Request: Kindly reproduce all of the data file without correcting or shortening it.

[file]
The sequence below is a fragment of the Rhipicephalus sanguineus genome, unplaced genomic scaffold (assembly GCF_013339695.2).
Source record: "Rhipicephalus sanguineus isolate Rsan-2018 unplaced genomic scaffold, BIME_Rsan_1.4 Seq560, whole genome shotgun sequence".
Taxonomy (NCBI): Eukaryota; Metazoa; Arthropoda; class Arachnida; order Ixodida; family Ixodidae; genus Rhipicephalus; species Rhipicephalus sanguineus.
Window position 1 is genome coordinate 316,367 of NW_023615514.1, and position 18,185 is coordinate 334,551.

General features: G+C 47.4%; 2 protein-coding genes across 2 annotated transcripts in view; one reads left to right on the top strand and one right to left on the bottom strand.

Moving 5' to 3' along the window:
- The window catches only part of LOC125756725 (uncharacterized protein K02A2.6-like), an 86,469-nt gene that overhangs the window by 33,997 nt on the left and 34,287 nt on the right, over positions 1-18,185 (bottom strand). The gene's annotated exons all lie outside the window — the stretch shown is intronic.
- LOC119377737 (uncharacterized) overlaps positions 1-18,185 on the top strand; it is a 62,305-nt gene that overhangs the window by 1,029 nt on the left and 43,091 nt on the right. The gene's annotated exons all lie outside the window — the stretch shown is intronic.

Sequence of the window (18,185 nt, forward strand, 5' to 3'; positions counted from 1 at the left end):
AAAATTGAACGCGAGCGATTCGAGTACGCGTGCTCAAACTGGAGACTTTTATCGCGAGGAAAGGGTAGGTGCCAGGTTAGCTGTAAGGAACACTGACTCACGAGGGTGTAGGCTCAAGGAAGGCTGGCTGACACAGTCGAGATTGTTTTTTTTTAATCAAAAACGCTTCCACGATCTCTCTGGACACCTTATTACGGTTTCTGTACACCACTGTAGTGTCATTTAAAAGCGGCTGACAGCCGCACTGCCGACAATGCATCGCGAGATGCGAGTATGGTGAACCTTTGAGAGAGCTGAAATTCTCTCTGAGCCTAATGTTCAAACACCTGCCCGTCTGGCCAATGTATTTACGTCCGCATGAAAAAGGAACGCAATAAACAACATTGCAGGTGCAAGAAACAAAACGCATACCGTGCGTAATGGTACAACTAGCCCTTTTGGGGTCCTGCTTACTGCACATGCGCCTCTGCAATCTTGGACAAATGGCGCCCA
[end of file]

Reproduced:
The sequence below is a fragment of the Rhipicephalus sanguineus genome, unplaced genomic scaffold (assembly GCF_013339695.2).
Source record: "Rhipicephalus sanguineus isolate Rsan-2018 unplaced genomic scaffold, BIME_Rsan_1.4 Seq560, whole genome shotgun sequence".
Taxonomy (NCBI): Eukaryota; Metazoa; Arthropoda; class Arachnida; order Ixodida; family Ixodidae; genus Rhipicephalus; species Rhipicephalus sanguineus.
Window position 1 is genome coordinate 316,367 of NW_023615514.1, and position 18,185 is coordinate 334,551.

General features: G+C 47.4%; 2 protein-coding genes across 2 annotated transcripts in view; one reads left to right on the top strand and one right to left on the bottom strand.

Moving 5' to 3' along the window:
- The window catches only part of LOC125756725 (uncharacterized protein K02A2.6-like), an 86,469-nt gene that overhangs the window by 33,997 nt on the left and 34,287 nt on the right, over positions 1-18,185 (bottom strand). The gene's annotated exons all lie outside the window — the stretch shown is intronic.
- LOC119377737 (uncharacterized) overlaps positions 1-18,185 on the top strand; it is a 62,305-nt gene that overhangs the window by 1,029 nt on the left and 43,091 nt on the right. The gene's annotated exons all lie outside the window — the stretch shown is intronic.

Sequence of the window (18,185 nt, forward strand, 5' to 3'; positions counted from 1 at the left end):
AAAATTGAACGCGAGCGATTCGAGTACGCGTGCTCAAACTGGAGACTTTTATCGCGAGGAAAGGGTAGGTGCCAGGTTAGCTGTAAGGAACACTGACTCACGAGGGTGTAGGCTCAAGGAAGGCTGGCTGACACAGTCGAGATTGTTTTTTTTTAATCAAAAACGCTTCCACGATCTCTCTGGACACCTTATTACGGTTTCTGTACACCACTGTAGTGTCATTTAAAAGCGGCTGACAGCCGCACTGCCGACAATGCATCGCGAGATGCGAGTATGGTGAACCTTTGAGAGAGCTGAAATTCTCTCTGAGCCTAATGTTCAAACACCTGCCCGTCTGGCCAATGTATTTACGTCCGCATGAAAAAGGAACGCAATAAACAACATTGCAGGTGCAAGAAACAAAACGCATACCGTGCGTAATGGTACAACTAGCCCTTTTGGGGTCCTGCTTACTGCACATGCGCCTCTGCAATCTTGGACAAATGGCGCCCA